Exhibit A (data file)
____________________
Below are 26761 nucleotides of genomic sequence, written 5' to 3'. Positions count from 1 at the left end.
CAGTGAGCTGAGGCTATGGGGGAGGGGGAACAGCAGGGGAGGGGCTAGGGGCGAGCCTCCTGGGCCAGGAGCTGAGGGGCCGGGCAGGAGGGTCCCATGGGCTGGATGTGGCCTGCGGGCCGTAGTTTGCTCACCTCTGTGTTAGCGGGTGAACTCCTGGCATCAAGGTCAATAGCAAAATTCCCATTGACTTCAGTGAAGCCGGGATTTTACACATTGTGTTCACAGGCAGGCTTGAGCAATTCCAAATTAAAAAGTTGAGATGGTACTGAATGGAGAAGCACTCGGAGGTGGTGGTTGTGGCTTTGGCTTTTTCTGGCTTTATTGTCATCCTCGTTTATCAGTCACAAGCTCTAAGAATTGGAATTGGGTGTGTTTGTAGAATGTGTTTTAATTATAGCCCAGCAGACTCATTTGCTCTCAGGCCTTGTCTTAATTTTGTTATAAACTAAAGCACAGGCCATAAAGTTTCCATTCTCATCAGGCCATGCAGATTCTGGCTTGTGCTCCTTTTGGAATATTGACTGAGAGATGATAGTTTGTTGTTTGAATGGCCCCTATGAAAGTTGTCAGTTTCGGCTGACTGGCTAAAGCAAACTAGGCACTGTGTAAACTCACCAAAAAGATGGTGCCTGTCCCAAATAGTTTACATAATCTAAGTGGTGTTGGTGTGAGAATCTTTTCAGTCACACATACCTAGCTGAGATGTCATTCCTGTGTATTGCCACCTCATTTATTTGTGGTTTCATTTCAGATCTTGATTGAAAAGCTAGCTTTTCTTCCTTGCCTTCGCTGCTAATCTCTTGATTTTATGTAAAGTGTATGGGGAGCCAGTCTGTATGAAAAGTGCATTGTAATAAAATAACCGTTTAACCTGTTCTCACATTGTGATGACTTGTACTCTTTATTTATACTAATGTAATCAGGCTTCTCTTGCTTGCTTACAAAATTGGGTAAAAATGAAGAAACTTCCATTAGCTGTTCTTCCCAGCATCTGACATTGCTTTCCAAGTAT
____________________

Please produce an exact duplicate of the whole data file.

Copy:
Below are 26761 nucleotides of genomic sequence, written 5' to 3'. Positions count from 1 at the left end.
CAGTGAGCTGAGGCTATGGGGGAGGGGGAACAGCAGGGGAGGGGCTAGGGGCGAGCCTCCTGGGCCAGGAGCTGAGGGGCCGGGCAGGAGGGTCCCATGGGCTGGATGTGGCCTGCGGGCCGTAGTTTGCTCACCTCTGTGTTAGCGGGTGAACTCCTGGCATCAAGGTCAATAGCAAAATTCCCATTGACTTCAGTGAAGCCGGGATTTTACACATTGTGTTCACAGGCAGGCTTGAGCAATTCCAAATTAAAAAGTTGAGATGGTACTGAATGGAGAAGCACTCGGAGGTGGTGGTTGTGGCTTTGGCTTTTTCTGGCTTTATTGTCATCCTCGTTTATCAGTCACAAGCTCTAAGAATTGGAATTGGGTGTGTTTGTAGAATGTGTTTTAATTATAGCCCAGCAGACTCATTTGCTCTCAGGCCTTGTCTTAATTTTGTTATAAACTAAAGCACAGGCCATAAAGTTTCCATTCTCATCAGGCCATGCAGATTCTGGCTTGTGCTCCTTTTGGAATATTGACTGAGAGATGATAGTTTGTTGTTTGAATGGCCCCTATGAAAGTTGTCAGTTTCGGCTGACTGGCTAAAGCAAACTAGGCACTGTGTAAACTCACCAAAAAGATGGTGCCTGTCCCAAATAGTTTACATAATCTAAGTGGTGTTGGTGTGAGAATCTTTTCAGTCACACATACCTAGCTGAGATGTCATTCCTGTGTATTGCCACCTCATTTATTTGTGGTTTCATTTCAGATCTTGATTGAAAAGCTAGCTTTTCTTCCTTGCCTTCGCTGCTAATCTCTTGATTTTATGTAAAGTGTATGGGGAGCCAGTCTGTATGAAAAGTGCATTGTAATAAAATAACCGTTTAACCTGTTCTCACATTGTGATGACTTGTACTCTTTATTTATACTAATGTAATCAGGCTTCTCTTGCTTGCTTACAAAATTGGGTAAAAATGAAGAAACTTCCATTAGCTGTTCTTCCCAGCATCTGACATTGCTTTCCAAGTAT